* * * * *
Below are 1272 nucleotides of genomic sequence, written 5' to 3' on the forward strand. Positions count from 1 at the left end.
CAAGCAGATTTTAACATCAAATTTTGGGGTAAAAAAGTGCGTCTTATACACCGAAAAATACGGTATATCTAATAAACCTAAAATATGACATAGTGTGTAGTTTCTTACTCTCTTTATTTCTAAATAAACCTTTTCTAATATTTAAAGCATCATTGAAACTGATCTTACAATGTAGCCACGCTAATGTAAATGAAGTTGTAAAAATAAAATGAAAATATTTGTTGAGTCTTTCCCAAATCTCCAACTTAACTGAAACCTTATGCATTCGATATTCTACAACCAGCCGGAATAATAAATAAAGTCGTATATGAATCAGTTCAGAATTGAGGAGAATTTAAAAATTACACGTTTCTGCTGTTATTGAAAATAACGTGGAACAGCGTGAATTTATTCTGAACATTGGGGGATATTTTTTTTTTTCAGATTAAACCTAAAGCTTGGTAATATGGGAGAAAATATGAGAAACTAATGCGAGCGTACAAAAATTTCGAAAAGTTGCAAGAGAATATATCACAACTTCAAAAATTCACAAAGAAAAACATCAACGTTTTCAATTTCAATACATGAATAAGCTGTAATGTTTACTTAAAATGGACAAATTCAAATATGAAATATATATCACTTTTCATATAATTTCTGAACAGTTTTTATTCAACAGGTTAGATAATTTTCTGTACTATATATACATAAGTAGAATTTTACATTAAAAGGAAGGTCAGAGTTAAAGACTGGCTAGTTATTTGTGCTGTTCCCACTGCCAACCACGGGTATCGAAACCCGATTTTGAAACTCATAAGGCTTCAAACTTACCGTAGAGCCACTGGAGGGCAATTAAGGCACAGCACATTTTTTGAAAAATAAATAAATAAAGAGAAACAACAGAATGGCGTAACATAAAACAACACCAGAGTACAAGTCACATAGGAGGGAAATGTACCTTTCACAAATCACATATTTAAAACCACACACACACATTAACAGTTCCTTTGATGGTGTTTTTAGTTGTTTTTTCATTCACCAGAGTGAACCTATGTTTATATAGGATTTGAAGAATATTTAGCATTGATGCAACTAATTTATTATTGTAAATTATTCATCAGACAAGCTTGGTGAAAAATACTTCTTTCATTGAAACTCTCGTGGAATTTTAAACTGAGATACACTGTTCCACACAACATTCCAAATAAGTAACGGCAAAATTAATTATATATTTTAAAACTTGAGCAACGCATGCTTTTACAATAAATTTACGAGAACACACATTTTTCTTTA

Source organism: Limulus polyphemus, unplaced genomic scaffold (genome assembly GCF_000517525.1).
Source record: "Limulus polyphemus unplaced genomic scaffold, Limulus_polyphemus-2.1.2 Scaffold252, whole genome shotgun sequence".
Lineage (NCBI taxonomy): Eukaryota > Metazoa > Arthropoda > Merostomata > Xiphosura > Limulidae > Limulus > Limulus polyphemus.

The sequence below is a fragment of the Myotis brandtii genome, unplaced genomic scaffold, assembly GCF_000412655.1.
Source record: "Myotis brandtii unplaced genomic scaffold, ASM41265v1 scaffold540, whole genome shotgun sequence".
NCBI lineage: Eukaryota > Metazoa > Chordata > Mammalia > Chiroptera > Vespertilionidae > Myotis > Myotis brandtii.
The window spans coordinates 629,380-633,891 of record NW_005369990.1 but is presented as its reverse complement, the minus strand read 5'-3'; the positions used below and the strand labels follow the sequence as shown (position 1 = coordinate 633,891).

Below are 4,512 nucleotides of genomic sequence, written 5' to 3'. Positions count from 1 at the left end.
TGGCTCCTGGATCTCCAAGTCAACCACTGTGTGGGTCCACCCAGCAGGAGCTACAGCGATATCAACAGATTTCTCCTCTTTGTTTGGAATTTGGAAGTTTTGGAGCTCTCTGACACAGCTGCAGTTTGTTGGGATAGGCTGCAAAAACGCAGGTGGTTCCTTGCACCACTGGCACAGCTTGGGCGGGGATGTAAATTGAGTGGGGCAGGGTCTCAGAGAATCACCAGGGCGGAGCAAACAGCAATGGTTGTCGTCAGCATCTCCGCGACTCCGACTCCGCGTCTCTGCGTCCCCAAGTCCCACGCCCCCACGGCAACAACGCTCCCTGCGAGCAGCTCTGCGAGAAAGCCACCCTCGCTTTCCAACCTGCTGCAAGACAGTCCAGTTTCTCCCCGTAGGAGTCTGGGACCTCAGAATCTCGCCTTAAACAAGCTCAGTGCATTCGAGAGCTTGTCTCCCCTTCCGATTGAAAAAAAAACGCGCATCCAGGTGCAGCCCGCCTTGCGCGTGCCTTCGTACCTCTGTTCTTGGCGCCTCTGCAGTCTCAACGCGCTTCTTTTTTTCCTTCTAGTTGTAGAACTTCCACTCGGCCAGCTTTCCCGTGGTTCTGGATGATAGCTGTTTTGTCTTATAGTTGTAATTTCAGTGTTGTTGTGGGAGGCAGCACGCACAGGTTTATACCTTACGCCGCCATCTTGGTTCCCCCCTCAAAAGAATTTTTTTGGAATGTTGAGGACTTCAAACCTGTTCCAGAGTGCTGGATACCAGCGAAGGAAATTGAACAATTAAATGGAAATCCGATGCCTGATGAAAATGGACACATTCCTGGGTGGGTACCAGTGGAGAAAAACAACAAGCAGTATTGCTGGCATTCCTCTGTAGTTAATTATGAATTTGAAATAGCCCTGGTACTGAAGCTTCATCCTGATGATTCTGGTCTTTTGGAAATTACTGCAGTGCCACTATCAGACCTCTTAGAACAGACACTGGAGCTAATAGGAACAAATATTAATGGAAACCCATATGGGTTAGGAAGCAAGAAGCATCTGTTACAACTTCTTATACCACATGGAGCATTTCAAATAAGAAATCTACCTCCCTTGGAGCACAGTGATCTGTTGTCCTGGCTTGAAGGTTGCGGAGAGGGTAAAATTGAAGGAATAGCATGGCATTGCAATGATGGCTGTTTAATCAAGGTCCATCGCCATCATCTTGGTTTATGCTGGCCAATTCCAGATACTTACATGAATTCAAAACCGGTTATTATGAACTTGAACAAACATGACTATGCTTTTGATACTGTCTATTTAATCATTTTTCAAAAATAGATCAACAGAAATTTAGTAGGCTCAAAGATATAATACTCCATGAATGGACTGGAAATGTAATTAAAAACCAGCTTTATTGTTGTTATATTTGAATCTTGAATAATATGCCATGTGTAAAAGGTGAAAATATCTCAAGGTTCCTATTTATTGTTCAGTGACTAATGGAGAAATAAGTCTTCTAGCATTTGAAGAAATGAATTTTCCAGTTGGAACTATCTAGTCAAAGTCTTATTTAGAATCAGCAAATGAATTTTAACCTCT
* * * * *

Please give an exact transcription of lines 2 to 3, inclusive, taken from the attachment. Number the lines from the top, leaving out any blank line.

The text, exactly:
CAAGCAGATTTTAACATCAAATTTTGGGGTAAAAAAGTGCGTCTTATACACCGAAAAATACGGTATATCTAATAAACCTAAAATATGACATAGTGTGTAGTTTCTTACTCTCTTTATTTCTAAATAAACCTTTTCTAATATTTAAAGCATCATTGAAACTGATCTTACAATGTAGCCACGCTAATGTAAATGAAGTTGTAAAAATAAAATGAAAATATTTGTTGAGTCTTTCCCAAATCTCCAACTTAACTGAAACCTTATGCATTCGATATTCTACAACCAGCCGGAATAATAAATAAAGTCGTATATGAATCAGTTCAGAATTGAGGAGAATTTAAAAATTACACGTTTCTGCTGTTATTGAAAATAACGTGGAACAGCGTGAATTTATTCTGAACATTGGGGGATATTTTTTTTTTTCAGATTAAACCTAAAGCTTGGTAATATGGGAGAAAATATGAGAAACTAATGCGAGCGTACAAAAATTTCGAAAAGTTGCAAGAGAATATATCACAACTTCAAAAATTCACAAAGAAAAACATCAACGTTTTCAATTTCAATACATGAATAAGCTGTAATGTTTACTTAAAATGGACAAATTCAAATATGAAATATATATCACTTTTCATATAATTTCTGAACAGTTTTTATTCAACAGGTTAGATAATTTTCTGTACTATATATACATAAGTAGAATTTTACATTAAAAGGAAGGTCAGAGTTAAAGACTGGCTAGTTATTTGTGCTGTTCCCACTGCCAACCACGGGTATCGAAACCCGATTTTGAAACTCATAAGGCTTCAAACTTACCGTAGAGCCACTGGAGGGCAATTAAGGCACAGCACATTTTTTGAAAAATAAATAAATAAAGAGAAACAACAGAATGGCGTAACATAAAACAACACCAGAGTACAAGTCACATAGGAGGGAAATGTACCTTTCACAAATCACATATTTAAAACCACACACACACATTAACAGTTCCTTTGATGGTGTTTTTAGTTGTTTTTTCATTCACCAGAGTGAACCTATGTTTATATAGGATTTGAAGAATATTTAGCATTGATGCAACTAATTTATTATTGTAAATTATTCATCAGACAAGCTTGGTGAAAAATACTTCTTTCATTGAAACTCTCGTGGAATTTTAAACTGAGATACACTGTTCCACACAACATTCCAAATAAGTAACGGCAAAATTAATTATATATTTTAAAACTTGAGCAACGCATGCTTTTACAATAAATTTACGAGAACACACATTTTTCTTTA

Source organism: Limulus polyphemus, unplaced genomic scaffold (genome assembly GCF_000517525.1).